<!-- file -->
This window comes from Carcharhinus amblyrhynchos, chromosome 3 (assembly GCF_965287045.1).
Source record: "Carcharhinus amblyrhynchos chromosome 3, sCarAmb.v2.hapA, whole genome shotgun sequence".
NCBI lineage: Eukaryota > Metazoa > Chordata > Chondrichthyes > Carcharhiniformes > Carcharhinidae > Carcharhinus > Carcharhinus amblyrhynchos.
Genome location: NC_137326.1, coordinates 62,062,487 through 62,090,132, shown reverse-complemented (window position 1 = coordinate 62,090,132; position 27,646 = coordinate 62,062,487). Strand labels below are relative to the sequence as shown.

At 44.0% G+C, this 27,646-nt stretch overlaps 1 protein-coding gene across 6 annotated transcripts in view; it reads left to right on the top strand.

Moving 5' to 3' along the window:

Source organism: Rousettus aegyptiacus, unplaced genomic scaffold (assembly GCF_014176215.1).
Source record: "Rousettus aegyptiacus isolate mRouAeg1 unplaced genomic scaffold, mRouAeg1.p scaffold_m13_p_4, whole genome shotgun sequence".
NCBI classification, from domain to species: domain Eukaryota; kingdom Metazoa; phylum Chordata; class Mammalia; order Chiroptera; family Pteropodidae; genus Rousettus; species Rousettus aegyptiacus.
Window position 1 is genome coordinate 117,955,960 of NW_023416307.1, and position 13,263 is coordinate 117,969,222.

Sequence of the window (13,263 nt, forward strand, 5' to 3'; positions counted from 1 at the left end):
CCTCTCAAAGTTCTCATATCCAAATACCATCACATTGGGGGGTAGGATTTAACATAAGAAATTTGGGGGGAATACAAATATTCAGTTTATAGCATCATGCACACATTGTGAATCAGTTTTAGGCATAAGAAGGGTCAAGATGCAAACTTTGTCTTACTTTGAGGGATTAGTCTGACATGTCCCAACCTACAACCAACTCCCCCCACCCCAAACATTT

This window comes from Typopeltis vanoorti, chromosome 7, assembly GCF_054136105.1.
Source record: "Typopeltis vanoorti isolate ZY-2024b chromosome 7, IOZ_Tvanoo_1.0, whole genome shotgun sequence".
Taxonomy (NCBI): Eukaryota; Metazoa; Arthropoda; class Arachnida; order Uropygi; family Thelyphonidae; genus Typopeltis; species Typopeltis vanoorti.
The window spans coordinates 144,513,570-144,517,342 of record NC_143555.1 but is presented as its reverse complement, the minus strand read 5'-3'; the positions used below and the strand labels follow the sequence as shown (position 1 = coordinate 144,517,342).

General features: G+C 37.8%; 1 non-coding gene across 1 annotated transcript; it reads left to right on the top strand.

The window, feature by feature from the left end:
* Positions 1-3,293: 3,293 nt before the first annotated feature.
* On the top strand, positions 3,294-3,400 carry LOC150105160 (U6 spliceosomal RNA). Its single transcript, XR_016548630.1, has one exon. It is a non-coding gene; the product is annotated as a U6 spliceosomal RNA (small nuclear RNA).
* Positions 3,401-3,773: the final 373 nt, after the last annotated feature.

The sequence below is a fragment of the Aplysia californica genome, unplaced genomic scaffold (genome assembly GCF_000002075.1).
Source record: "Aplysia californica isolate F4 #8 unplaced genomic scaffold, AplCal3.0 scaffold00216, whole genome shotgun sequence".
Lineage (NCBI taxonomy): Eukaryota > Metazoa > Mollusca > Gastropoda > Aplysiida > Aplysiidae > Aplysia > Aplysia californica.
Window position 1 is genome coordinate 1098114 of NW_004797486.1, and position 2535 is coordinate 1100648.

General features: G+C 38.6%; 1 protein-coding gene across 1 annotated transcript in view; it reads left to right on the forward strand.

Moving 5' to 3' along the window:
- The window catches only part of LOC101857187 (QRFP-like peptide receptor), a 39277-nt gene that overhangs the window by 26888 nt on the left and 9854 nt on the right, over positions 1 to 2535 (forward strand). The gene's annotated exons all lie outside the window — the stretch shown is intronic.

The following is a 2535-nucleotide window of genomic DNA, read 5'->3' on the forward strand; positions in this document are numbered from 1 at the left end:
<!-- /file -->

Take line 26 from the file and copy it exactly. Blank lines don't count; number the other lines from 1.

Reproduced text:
General features: G+C 38.6%; 1 protein-coding gene across 1 annotated transcript in view; it reads left to right on the forward strand.